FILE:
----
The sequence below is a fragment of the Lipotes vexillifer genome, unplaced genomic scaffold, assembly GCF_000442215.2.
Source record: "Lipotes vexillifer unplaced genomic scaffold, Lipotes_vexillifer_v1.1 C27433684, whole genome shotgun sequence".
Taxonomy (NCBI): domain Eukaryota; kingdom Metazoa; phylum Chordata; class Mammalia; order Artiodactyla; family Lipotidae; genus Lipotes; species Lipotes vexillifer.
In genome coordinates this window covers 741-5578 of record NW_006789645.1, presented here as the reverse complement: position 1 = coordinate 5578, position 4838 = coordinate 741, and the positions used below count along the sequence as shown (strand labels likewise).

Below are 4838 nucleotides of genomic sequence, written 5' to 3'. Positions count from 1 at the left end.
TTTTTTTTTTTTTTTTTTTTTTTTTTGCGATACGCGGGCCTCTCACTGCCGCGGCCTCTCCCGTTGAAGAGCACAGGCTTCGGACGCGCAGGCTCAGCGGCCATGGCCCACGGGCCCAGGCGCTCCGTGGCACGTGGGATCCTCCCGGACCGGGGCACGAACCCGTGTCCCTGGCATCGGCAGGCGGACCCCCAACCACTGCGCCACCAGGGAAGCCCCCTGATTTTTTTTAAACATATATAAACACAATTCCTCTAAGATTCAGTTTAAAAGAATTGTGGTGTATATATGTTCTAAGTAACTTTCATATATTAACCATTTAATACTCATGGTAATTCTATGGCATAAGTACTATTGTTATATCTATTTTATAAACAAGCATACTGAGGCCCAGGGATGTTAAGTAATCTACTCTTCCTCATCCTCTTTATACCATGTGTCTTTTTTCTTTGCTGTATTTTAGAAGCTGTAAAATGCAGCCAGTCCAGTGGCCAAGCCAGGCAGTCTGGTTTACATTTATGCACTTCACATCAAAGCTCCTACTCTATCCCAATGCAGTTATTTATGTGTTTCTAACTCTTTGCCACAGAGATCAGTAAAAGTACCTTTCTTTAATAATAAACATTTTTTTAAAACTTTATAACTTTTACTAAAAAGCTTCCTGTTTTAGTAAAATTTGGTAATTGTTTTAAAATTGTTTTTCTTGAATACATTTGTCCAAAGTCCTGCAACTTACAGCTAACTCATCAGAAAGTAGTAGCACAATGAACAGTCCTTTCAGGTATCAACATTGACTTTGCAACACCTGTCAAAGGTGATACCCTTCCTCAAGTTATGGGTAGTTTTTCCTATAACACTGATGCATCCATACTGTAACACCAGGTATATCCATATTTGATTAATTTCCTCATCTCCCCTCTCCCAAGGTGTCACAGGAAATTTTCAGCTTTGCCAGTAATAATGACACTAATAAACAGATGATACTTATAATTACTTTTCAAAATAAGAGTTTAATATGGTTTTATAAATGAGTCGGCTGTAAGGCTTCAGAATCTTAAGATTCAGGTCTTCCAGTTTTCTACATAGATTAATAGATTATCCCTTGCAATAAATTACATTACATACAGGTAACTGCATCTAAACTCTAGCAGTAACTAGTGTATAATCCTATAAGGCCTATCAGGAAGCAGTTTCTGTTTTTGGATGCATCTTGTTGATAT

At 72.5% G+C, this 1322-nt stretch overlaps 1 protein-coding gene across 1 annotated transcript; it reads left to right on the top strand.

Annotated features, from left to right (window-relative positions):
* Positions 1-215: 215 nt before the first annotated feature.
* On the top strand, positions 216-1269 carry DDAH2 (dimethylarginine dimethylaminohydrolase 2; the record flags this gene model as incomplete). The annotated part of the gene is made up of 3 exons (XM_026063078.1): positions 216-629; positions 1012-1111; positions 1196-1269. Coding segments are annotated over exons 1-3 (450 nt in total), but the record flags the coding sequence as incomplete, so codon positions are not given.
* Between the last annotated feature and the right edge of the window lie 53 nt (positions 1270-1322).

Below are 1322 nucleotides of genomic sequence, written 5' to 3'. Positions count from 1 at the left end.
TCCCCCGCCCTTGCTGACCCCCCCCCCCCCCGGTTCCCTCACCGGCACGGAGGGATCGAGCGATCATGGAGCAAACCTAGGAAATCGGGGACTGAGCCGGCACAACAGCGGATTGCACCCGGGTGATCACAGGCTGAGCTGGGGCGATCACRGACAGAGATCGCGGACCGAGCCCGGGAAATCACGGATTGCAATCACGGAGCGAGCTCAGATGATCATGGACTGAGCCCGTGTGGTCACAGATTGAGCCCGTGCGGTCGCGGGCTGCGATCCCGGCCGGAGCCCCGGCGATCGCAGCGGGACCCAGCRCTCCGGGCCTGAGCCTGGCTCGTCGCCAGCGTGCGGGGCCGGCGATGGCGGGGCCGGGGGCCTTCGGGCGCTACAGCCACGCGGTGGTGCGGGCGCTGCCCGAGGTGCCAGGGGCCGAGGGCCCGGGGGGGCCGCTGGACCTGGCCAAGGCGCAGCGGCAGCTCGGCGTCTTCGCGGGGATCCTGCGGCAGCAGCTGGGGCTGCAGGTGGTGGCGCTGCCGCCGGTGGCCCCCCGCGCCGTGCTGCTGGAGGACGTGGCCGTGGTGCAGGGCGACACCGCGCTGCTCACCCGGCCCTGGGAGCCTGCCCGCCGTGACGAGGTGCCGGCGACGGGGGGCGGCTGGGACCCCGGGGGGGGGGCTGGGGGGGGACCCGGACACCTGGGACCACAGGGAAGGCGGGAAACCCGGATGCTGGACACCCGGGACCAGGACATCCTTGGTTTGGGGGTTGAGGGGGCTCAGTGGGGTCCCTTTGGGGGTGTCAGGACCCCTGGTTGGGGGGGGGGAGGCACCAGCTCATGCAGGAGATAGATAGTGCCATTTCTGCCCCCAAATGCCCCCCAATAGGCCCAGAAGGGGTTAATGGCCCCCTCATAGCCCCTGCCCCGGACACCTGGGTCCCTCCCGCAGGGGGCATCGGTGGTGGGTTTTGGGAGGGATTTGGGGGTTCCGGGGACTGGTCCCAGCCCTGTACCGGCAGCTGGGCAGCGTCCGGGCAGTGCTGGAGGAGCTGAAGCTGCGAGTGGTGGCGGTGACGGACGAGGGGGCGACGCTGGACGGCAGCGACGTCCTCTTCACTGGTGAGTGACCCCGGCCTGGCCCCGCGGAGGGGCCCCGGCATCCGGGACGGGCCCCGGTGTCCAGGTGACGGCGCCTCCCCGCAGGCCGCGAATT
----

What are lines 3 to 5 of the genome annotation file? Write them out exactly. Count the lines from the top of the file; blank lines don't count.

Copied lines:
Taxonomy (NCBI): domain Eukaryota; kingdom Metazoa; phylum Chordata; class Mammalia; order Artiodactyla; family Lipotidae; genus Lipotes; species Lipotes vexillifer.
In genome coordinates this window covers 741-5578 of record NW_006789645.1, presented here as the reverse complement: position 1 = coordinate 5578, position 4838 = coordinate 741, and the positions used below count along the sequence as shown (strand labels likewise).

Below are 4838 nucleotides of genomic sequence, written 5' to 3'. Positions count from 1 at the left end.